Displacement in Central America

The number of refugees and asylum-seekers from the North of Central America (NCA) has soared in the last five years.

Worsening crime and violence fuelled by drug cartels and gangs accounts for much of the increase, along with fragile institutions, and increasing inequalities.

In Nicaragua, political persecution and human rights violations have been driving a new large-scale displacement.


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Over 353,000

refugees and asylum-seekers from the North of Central America worldwide

(Government figures to end of 2018)

Over 31,300

Asylum-seekers in Mexico in 2019 only

Over 245,000

internally displaced people in Honduras and El Salvador

(Government figures)

Over 80,000

asylum-seekers from Nicaragua worldwide

(Government figures)

The stark choice for thousands of families and young women and men in Central America now is to leave or die. They are compelled to leave their homes and risk their lives undertaking dangerous journeys, only to search for a safe place to live. They often arrive only with the clothes they are wearing, traumatized and in need of urgent support.

“We had our own bakery in El Salvador, until gangs arrived, and we could no longer sell bread. We were threatened out of our country.”

Raul*, 65, fled with his family from El Salvador to neighbouring Guatemala

Growing numbers of people in Central America are being forced to leave their homes. Worldwide, the number of asylum-seekers from El Salvador, Guatemala and Honduras grew by over 20 per cent in 2018. Compounded by socio-economic instability and poverty, they are escaping gang violence, threats, extortion, recruitment into gangs or prostitution, as well as sexual and gender-based violence (SGBV).  Lesbian, gay, bisexual, transgender and intersex people – collectively known as LGBTI – are also fleeing persecution. Many more are displaced more than once within their own countries or have been deported back home, often into dangerous situations.

Political turmoil in Nicaragua since April 2018 has meanwhile led tens of thousands of people to flee violence and human rights violations, the majority into neighbouring Costa Rica. A year into the crisis, over 80,000 Nicaraguans have left their country and in search of a safe haven.

Overall, more than 430,000 people from the NCA and Nicaragua have been uprooted from their homes. Host countries and communities in Belize, Costa Rica, El Salvador, Guatemala, Honduras, Mexico and Panama, have been doing their best to welcome those forced to flee; over 120,000 in 2018 alone. With new policies to regularize their stay and allow for their speedy integration, thousands of people have been able to begin their lives anew. Yet this constant increase of people in search of a safe haven is overstretching their hosts’ capacity to cope, straining limited services that also serve the local population.

“This project to me means hope. Even though we had to leave our country, we have the chance to make one dream come true in our lives.”

Isabel, 56, from Honduras who is becoming self-reliant thanks to a Government and private-sector employability project in Guatemala

What is UNHCR doing to help?

Everyone has the right to live in safety. No one should be forced to leave everything behind, to face unfathomable tragedies or to lose their own lives, to find a safe haven. Everyone who fears violence and persecution in their home country has the right to seek asylum, and we work tirelessly across Central America so they can enforce it.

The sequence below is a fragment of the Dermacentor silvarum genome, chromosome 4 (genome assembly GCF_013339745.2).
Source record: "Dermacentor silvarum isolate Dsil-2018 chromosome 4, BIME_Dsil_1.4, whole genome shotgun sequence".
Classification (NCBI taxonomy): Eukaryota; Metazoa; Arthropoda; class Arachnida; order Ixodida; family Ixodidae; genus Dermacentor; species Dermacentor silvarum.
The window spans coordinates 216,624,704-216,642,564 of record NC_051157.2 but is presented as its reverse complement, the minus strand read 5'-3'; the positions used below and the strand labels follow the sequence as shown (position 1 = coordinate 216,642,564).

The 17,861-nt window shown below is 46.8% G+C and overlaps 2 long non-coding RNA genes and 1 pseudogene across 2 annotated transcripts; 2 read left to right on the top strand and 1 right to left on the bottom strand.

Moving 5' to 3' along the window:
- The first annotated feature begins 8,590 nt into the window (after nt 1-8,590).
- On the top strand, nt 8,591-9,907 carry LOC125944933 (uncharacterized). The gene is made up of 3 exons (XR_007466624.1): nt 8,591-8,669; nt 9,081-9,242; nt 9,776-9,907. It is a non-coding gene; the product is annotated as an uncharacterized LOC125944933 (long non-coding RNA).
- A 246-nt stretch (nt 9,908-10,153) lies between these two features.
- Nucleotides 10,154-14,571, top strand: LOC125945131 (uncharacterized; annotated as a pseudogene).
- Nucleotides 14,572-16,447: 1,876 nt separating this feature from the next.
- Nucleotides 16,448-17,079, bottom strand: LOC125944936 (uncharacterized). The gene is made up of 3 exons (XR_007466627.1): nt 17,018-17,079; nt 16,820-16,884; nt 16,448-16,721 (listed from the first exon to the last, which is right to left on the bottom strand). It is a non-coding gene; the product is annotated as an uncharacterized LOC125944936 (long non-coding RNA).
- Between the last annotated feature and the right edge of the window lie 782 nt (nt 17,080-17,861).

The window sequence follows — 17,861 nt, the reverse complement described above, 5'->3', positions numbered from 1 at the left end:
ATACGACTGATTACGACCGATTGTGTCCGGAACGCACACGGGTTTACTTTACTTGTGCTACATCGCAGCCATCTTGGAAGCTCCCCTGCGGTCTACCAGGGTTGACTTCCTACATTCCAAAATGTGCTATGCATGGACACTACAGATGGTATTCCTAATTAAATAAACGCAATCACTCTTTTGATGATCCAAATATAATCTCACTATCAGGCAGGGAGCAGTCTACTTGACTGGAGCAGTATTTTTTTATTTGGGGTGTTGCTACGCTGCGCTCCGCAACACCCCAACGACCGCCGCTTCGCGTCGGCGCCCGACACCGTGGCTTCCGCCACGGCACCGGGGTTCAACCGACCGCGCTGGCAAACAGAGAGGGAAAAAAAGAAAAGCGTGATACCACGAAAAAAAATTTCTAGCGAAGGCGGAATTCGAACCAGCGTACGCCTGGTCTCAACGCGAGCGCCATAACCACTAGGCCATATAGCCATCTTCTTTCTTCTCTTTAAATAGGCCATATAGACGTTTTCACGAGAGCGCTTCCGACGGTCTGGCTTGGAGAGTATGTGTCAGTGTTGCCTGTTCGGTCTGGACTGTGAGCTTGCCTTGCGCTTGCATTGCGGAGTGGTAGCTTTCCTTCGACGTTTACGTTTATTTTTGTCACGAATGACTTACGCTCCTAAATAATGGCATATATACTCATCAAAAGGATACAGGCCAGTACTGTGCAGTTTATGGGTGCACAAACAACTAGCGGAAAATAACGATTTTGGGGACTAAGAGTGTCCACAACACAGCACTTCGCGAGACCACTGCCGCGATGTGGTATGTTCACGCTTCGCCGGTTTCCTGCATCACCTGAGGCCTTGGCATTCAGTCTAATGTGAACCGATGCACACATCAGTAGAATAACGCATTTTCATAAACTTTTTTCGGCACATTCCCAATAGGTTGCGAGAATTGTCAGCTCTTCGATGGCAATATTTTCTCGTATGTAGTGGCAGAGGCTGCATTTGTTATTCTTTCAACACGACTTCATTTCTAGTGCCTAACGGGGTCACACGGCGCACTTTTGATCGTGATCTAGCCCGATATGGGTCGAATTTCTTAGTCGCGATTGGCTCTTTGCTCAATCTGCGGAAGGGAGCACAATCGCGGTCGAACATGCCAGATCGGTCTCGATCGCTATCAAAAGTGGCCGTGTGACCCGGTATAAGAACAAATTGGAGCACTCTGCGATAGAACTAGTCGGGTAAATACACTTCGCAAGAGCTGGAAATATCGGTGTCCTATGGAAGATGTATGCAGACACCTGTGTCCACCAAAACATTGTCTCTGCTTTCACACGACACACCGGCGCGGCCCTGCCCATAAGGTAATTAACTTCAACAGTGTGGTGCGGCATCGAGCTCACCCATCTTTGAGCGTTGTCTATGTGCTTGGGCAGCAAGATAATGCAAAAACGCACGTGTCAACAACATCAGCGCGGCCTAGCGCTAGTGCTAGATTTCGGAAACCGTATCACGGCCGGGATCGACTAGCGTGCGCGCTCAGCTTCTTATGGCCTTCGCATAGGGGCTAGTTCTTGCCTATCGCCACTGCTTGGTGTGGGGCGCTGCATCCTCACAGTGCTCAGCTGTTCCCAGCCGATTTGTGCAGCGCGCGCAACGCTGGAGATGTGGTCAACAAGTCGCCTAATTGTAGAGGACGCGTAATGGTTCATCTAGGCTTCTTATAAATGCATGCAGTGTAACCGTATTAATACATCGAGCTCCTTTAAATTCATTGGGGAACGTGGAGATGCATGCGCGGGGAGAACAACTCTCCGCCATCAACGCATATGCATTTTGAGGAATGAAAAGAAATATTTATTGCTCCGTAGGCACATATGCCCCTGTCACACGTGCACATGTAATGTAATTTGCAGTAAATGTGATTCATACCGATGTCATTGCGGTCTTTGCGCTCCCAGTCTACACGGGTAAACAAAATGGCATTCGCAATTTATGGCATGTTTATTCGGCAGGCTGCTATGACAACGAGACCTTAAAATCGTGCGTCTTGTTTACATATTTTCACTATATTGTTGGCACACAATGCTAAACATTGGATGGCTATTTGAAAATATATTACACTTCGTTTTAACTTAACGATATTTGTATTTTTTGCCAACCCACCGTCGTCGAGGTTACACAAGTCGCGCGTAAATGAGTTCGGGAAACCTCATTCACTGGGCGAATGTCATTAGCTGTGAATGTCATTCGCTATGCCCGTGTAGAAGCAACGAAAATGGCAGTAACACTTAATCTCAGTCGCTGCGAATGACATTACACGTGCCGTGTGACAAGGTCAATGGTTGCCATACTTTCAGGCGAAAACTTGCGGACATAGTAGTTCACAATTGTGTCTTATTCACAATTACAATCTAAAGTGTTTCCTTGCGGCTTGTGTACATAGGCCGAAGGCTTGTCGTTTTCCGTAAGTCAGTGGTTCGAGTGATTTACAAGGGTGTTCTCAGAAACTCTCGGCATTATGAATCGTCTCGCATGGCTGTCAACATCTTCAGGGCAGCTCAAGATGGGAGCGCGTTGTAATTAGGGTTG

UNHCR works with the seven governments leading the Comprehensive Regional Protection and Solutions Framework (MIRPS), a new and pioneering approach to help displaced people thrive, not just to survive, in the spirit of the Global Compact on Refugees and the Sustainable Development Goals.

We work closely with partners, including the civil society and parishes, in high-risk and displaced communities to increase their resilience and support those who had no other choice but to flee. We are also encouraging solutions for internally displaced people, refugees, asylum-seekers and deportees with protection needs from the NCA and Nicaragua.

To this end, we strive to help enhance the capacity of refugee-receiving countries to provide access to fair and efficient refugee status determination procedures. We are supporting safe space networks and shelters across Central America and Mexico so that immediate assistance is available to people on the move and that those in need of international protection are identified.

We also work with other humanitarian and development agencies to make sure we reach everyone in countries of origin, including through programmes that seek to empower internally displaced people, children, women, deportees with protection needs, LGTBI people and others affected by violence. We provide life-saving support and cash grants to help displaced people cope.

Furthermore, we promote the local integration of refugees and asylum-seekers in their host countries and help them to use their skills or learn new ones. We are also investing in efforts to curb xenophobia and promote peaceful coexistence among the displaced and their hosts.

“I have always been a fighter. I will not stay put and watch my life pass before me.”

Sara*, a 29-year-old mother and a professional in the production and distribution of food, fled to Guatemala with her husband and baby. She had joined the protests in Nicaragua and feared for her family’s safety.

To carry out this work, UNHCR needs an initial US$44.5 million in 2019 to continue responding to the immediate and persistent needs of internally displaced people, asylum-seekers, refugees and deportees from NCA and Nicaragua. These activities span the seven countries most affected, namely Belize, Costa Rica, El Salvador, Guatemala, Honduras, Panama and Mexico.

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